It was a day out of the ordinary for the children at the Dubai Hospital Paediatrics ward. Their normally glum expressions had given way to bright smiles and their laughter reverberated in the clinical surroundings.

By Ilyas Qureshi

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Published: Tue 24 Aug 2004, 2:37 AM

Last updated: Thu 2 Apr 2015, 12:33 AM

One of the main reasons was that the brightest icons of the Dubai Summer Surprises - the mascot of the festival - Modhesh, had emerged from his normally plush surroundings to pay a visit to sick children, some of them terminally ill.

The children were overjoyed no doubts, as the "massive" mascot went around doing small, yet considerate acts of kindness - he wiped away tears from the wet cheeks, shook their hands and gave them gifts. There was magic in the air - as children who has possibly not smiled in months broke the silence of their sedate surroundings with peals of laughter. It was truly an eventful day in the lives of these children and for their parents. One Indian lady, whose child has been suffering from a debilitating kidney problem since birth, said Modhesh has managed to bring the smile back on the face of her child who often showed signs of irritation. He came in like an angel and left his mark behind.

Modhesh was his usual self while going through different levels visiting the ENT, Ortho, Nephrology etc. sections and made it a point to meet each and every young patient on his way, presenting the goody bag carried by the hospital staff in their large trolleys.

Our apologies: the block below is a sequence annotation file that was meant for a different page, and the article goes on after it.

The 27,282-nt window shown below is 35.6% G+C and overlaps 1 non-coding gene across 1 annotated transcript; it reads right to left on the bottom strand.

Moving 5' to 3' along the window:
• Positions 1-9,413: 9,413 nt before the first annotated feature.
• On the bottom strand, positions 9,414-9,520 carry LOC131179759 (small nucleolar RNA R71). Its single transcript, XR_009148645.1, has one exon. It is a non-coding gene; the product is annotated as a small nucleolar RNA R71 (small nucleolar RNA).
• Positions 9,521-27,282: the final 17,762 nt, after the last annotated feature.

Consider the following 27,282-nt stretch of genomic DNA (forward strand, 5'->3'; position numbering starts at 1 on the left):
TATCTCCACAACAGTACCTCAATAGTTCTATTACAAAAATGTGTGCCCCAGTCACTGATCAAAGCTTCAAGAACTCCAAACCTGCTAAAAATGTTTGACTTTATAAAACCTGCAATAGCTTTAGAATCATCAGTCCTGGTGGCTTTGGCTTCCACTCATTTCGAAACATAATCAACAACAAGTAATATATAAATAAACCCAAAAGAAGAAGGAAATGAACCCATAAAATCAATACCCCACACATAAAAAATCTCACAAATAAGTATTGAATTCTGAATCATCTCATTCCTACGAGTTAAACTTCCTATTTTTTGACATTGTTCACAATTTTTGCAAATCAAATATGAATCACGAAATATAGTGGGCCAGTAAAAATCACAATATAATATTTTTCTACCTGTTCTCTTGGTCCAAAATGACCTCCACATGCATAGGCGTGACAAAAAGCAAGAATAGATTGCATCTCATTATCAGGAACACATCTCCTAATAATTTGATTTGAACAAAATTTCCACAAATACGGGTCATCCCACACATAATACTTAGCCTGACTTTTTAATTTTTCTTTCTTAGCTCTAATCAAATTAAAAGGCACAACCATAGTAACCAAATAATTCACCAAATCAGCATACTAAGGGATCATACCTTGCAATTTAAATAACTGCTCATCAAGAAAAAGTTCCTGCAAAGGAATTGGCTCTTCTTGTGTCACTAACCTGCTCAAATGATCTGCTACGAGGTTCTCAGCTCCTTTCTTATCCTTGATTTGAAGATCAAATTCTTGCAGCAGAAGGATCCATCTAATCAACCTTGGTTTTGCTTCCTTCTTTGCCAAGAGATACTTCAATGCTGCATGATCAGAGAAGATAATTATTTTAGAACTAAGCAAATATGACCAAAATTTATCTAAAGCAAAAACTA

Last Monday, Modhesh visited the Paediatric Department at Rashid Hospital in the morning. The first patient he met was two-year-old Abdul Rahman who had sustained a head injury in a road accident two weeks ago. According to staff nurse, Ambika, the young boy was suffering from a temporary loss of speech. So, do they get some kind souls like Modhesh coming in to entertain the kids? The reply is a straight no. "You know the hospital is a place no one wants to go to unless you have an immediate kin admitted in. So Modhesh coming over to cheer up the children is a pleasant surprise not only to the young patients but to the staff too."

Zeina Akl, a Lebanese mother who carried her six months old daughter Meera, stepped out to greet Modhesh. The little bundle of joy in her arms jumped onto the goody bag and tried to grab it from the mascot who willingly obliged. Meera had a head tumour operation and was covered in bandages, but has not lost her exuberance. Modhesh was inspiration enough for her to cheer up.

Another mother came forward to express her views. "You know when my child's brothers and sisters came in and told him about the DSS activities, especially the gifts and prizes, he kept quite because he knew that he is confined to the hospital bed and would not be able to go out to enjoy. When he saw Modhesh coming in with the gift pack he had tears in his eyes. I knew he couldn't express his thanks but this visit has made a big difference in his life. It took him out of this feeling of deprivation. I must say that Dubai has its unique way of doing things - going that extra mile to make everyone happy," she said.

Essa Malek, member of the Colour Surprises committee pitches in. "What she said is right. People presume a hospital to be a very boring place. Something, which is full of pain and sad, faces. But we want to break that jinx and who else can do that better than the ever smiling Modhesh who brings smiles to the faces of the young and old alike."

Earlier, while launching the Colour Surprises Week, Khalid Ahmed Shaikh Al Mubarak, acting director general, DOHMS, has predicted that the final week will be a visual treat that will create everlasting memories for residents and visitors. So far in the middle of the week, his prediction is proving right.

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